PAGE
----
SF Opera turns 101: As San Francisco Opera enters its second century with a season opening program Friday night, it jettisons a long tradition of kicking things off with a popular opera and opts instead to mount a concert starring two big-name talents, the celebrated tenor Roberto Alagna, making his S.F. Opera debut, and his wife, soprano Aleksandra Kurzak, who starred as Gilda in the company’s 2012 production of “Rigoletto.” The 90-minute concert, conducted without intermission by music director Eun Sun Kim, will consist of selections from Leoncavallo’s “Pagliacci,” Puccini’s “Tosca” and “Manon Lescaut,” Mascagni’s “Cavalleria Rusticana” and Saint-Saëns’ “Samson et Dalila.” A glitzy dinner and a post-concert opera ball complete the evening for the high rollers, but you can attend the 8 p.m. concert in person for $30 to $300 tickets or – and this is a first, pay $27.50 for a livestreamed performance. Find tickets and more information about the upcoming season at

L-Rl Melissa Sondhi and Joshua Sanders appear in Opera San José’s “Romeo and Juliet” playing Sept. 9–24, 2023 at the California Theatre in San Jose. (Photo courtesy David Allen)

Shakespeare in San José: Also launching its new season this weekend is Opera San José, which marks its 40th year with an all-new production of Charles Gounod’s gorgeous “Romeo and Juliet,” opening at 7:30 p.m. Saturday in the California Theatre. Tenor Joshua Sanders, making his company debut, stars as Romeo, and the role of his beloved Juliet will be shared by two sopranos, Melissa Sondhi and Jasmine Habersham. Joseph Marcheso conducts and Shawna Lucey directs the production, which will be sung in French with both Spanish and English supertitles. Though the opera is based on the famous Shakespearean tragedy (and its smashing success revived the composer’s faltering career in 1867), Gounod did depart from the Bard’s script in one striking move in the tomb scene  – he gives the two lovers a final duet by having Juliet awaken a bit before the poison he has taken kills Romeo. There are four repeat performances of the opera, which concludes its run Sept. 24. Find tickets, $55-$195, at or (408) 437-4450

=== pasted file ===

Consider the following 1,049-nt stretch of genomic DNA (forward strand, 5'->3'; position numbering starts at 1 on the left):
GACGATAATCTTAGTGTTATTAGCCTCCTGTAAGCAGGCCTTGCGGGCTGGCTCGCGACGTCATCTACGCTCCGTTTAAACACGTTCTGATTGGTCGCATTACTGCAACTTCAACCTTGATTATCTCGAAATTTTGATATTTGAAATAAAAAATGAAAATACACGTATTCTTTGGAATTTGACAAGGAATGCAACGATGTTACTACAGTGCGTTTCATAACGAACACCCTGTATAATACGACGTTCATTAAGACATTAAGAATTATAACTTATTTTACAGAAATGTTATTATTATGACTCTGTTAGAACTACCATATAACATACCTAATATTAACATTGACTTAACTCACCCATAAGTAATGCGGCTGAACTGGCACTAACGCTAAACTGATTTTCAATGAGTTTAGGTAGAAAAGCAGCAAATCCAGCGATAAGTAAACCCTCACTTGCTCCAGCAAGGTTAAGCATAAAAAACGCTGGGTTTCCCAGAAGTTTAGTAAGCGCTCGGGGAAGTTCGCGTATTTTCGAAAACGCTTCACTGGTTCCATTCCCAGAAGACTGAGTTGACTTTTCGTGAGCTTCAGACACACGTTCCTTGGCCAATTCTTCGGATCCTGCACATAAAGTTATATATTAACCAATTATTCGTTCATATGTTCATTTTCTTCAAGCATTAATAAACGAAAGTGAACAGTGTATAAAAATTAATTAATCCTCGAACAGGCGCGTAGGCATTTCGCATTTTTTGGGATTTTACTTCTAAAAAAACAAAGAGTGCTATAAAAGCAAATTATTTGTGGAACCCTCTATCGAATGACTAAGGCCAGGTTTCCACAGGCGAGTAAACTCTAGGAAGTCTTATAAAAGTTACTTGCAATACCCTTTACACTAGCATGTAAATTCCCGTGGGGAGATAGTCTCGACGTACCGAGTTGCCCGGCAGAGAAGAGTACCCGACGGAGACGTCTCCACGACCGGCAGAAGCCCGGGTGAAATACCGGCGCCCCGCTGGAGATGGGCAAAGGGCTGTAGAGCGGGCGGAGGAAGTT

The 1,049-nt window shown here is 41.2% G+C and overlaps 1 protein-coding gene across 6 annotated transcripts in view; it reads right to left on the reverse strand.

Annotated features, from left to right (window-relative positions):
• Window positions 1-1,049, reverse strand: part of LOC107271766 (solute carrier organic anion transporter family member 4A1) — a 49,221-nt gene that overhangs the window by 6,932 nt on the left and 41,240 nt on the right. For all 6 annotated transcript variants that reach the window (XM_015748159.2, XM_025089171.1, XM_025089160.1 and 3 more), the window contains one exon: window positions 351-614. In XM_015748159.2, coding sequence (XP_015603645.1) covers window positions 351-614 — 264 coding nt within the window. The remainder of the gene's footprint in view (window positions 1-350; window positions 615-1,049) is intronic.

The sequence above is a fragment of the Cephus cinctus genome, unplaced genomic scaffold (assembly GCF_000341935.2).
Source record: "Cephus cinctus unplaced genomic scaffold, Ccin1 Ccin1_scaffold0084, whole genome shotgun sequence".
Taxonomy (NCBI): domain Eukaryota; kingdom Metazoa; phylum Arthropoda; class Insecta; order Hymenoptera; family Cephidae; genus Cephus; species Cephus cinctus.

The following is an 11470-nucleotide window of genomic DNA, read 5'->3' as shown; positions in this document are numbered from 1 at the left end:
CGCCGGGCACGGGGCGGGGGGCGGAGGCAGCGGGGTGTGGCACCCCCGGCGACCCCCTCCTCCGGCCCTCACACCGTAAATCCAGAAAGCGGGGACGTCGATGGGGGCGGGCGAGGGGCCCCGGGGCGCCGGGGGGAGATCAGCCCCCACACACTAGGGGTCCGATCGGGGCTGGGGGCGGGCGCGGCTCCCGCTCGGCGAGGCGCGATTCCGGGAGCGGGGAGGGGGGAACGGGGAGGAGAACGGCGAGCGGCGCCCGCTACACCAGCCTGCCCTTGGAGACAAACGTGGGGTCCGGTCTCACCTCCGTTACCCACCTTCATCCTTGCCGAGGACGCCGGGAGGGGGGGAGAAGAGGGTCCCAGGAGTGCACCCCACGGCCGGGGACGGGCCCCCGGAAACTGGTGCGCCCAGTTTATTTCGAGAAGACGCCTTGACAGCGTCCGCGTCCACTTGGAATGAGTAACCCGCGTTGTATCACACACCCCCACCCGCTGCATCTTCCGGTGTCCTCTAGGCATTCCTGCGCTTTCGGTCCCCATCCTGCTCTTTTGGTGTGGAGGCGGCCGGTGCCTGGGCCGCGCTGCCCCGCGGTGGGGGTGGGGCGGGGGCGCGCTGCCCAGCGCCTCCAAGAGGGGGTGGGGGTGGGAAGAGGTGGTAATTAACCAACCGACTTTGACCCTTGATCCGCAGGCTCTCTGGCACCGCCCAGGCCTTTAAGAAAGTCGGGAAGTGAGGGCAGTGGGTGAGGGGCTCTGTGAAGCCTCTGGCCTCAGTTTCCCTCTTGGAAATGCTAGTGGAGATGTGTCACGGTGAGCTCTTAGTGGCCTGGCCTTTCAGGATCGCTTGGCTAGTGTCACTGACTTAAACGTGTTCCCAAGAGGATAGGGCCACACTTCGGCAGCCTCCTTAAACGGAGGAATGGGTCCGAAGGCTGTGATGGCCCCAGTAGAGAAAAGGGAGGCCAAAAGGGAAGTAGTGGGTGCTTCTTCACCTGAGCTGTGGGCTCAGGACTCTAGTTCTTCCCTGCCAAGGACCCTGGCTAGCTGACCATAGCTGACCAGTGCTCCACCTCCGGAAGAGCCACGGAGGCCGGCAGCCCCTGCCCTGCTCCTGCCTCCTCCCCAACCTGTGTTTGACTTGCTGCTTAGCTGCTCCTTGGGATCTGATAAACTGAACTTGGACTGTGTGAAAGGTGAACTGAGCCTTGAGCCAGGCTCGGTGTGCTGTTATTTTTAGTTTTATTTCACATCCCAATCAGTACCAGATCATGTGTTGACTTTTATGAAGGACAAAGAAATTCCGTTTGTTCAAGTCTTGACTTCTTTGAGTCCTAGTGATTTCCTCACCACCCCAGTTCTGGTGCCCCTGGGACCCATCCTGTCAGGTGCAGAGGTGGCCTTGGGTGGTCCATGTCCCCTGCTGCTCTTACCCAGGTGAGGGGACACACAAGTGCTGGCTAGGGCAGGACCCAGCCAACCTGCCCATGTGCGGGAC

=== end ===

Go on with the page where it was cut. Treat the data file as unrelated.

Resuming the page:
Gabby Momah, left, and Mikee Loria star in “Wolf Play” for Shotgun Players. (Robbie Sweeny/Shotgun Players)

Pack mentality: In Hansol Jung’s new play “Wolf Play,” the 6-year-old “Boy” at the center of the story decides he relates more to wolves than humans. And you can hardly blame him. “Wolves suck at being alone,” the boy, Jeenu, observes at one point. “Wolves need family.” But this Korean-born lad’s journey toward being part of a family is not exactly a traditional one. He is adopted by a young American couple who subsequently decide they can’t handle him, especially after they begin to prepare to have their own biological child. So they decide to “rehome” Jeenu via the internet, and he winds up at the home of a lesbian couple, one of whom is an aspiring boxer. It’s a harrowing turn of events for poor Jeenu told with humor, poignancy and puppetry, as “Wolf Play” explores what it means to be a family, and to need others, in the fractured landscape that is the 21st century. After a well-received off-Broadway debut last year, “Wolf Play” is getting a production by Berkeley’s Shotgun Players through Oct. 1. Performances are at Ashby Stage, 1901 Ashby Ave., Berkeley. Tickets are $30-$46. The show is also available for live-streaming Sept. 14 and 21 and will be available on Video on Demand ($20 each). More information is at